HIMIS (Human impact management for information security) is a methodology for managing the human (people) aspect of information security viz. awareness and behaviour.
The objective of HIMIS is to reduce information security risks that occur due to human mistakes. To mitigate these risks, HIMIS views and manages the human aspects of information security through two distinct but interdependent components viz.
To reduce these risks, HIMIS views and manages the human aspects of information security through two distinct but interdependent components viz.
1) Awareness: To know
2) Behaviour: To do (to react)
The ultimate goal of any information security manager managing an ISMS is to have the people under the system to be “aware” about protecting business information and to “behave” in a responsible manner while handling business information and ensure it’s protection.
The current problems in managing the human factor in information security are:
1. “Awareness” is not “behaviour”, but the distinction is not clearly understood: Awareness and behaviour are not the same, though they are interdependent. It is possible that a person may be aware of but may not behave appropriately. An excellent real-life example is how drivers break traffic rules. They may be mindful of the traffic rules, but they still break it due to various reasons.
2. High awareness does not mean lesser risks: By achieving high levels of information security awareness, it is not necessary that the information security risks have reduced. However, information security practitioners often stop at “awareness” and do not view “awareness” as the firsts step towards creating “better” behaviour nor do they measure whether awareness has helped in creating better behaviour.
3. Information security awareness and behaviour management are not well defined: Though information security practitioners understand that the “people” aspect of information security is essential, currently there exists no formal framework for guiding the management of the human factor in information security. By framework, it is intended to be a process for identifying the business reasons for information security awareness and responsible information security behaviour, strategy guidance, delivery guidance and a verification process to check whether awareness has increased and behaviour has improved.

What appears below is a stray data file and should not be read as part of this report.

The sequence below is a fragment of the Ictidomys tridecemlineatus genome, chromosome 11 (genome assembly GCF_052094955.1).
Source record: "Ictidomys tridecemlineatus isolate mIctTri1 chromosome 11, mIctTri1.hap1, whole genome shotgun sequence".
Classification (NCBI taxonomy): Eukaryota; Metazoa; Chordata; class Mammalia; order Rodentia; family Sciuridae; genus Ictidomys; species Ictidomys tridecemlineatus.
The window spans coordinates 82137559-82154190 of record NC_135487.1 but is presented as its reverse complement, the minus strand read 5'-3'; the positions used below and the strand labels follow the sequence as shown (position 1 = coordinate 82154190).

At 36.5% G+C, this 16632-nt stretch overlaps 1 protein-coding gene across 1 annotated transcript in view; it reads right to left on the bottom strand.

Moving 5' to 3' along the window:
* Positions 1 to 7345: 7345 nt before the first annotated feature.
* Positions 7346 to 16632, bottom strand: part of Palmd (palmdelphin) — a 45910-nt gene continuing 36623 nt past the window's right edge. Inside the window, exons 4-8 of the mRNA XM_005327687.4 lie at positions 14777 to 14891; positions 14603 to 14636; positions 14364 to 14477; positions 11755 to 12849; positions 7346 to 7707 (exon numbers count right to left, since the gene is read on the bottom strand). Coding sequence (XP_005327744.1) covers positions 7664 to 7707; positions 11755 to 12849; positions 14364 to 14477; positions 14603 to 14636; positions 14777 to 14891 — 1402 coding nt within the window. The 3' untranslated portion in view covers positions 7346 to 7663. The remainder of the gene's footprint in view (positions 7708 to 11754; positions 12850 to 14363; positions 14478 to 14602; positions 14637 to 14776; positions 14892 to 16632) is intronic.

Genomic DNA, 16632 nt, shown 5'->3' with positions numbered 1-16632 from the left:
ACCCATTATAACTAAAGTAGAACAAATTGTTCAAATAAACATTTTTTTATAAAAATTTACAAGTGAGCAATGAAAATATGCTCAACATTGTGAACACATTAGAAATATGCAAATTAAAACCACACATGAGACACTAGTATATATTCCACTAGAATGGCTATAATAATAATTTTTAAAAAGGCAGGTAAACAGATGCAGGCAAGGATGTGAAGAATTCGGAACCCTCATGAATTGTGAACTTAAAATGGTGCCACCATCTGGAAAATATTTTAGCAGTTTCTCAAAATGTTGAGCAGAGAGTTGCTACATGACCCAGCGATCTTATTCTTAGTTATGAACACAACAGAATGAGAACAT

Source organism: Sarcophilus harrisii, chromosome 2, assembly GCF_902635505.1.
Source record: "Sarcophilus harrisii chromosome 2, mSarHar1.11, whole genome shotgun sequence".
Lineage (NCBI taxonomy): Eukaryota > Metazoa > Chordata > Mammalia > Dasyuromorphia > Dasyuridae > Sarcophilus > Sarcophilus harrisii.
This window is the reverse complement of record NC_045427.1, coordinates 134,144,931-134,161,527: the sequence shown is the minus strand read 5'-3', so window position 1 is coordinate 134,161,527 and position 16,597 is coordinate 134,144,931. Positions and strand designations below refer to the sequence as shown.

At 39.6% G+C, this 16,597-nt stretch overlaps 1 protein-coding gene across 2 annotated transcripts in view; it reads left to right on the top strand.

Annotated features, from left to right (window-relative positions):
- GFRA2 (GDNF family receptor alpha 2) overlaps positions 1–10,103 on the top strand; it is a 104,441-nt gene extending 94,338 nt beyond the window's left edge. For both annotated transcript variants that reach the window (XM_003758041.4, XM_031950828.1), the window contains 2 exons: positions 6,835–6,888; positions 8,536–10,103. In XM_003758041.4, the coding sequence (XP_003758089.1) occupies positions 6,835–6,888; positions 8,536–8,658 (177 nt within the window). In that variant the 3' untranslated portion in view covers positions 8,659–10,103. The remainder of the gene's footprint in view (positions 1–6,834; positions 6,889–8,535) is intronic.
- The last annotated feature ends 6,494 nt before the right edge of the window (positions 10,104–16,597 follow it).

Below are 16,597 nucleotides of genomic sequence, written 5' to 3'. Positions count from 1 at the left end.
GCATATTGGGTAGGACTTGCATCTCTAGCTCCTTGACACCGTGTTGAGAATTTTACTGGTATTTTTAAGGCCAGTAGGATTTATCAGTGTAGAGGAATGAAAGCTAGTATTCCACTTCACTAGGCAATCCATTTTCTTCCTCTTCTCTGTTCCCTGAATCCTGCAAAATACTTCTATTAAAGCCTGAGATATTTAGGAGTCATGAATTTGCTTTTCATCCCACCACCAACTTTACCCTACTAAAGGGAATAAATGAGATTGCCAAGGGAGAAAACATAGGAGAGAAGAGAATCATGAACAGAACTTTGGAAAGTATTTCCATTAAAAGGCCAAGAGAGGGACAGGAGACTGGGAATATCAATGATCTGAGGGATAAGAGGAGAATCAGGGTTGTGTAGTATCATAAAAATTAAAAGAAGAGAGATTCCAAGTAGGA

HIMIS provides a solution for managing human risks to information security. The HIMIS approach is,
1. To reduce information security risks due to people mistakes, first people must be made aware of the importance of information security and good information security practices
2. Next, people must practice (behaviour) what they know (awareness). Information security behaviour will change through motivation, enforcement or corrective strategies implemented by the organizations’ management.
3. There must be a continuous process to introduce new awareness and behaviour requirements and spread it in the organization. Existing awareness and behaviour requirements may have to be optimized. To execute the HIMIS approach, HIMIS provides a method for,
1. Identifying and creating information security awareness and behaviour requirements and linking them to business goals
2. This information security awareness and behaviour requirements are classified into ESPs (Expected Security Practices). Each ESP has an “awareness” component and a “behaviour” component. For example,
a. Logical access control is an example of ESP
b. The “awareness” component of this ESP is “passwords must not be shared in any form.”
c. The “behaviour” component of this ESP is “the user does not share password under duress or does not write it anywhere.”
3. Building a strategy for implementing these ESP’s through awareness creation and behaviour modification strategies for the target workforce
4. Delivering these strategies to the target workforce
5. Measuring the effectiveness of the program through audits (ESP audits) that check the increase in awareness and change in behaviour
6. Correcting and improving the program based on the audit findings
HIMIS methodology stresses that the real reward of a well-planned awareness campaign is a positive change in behaviour.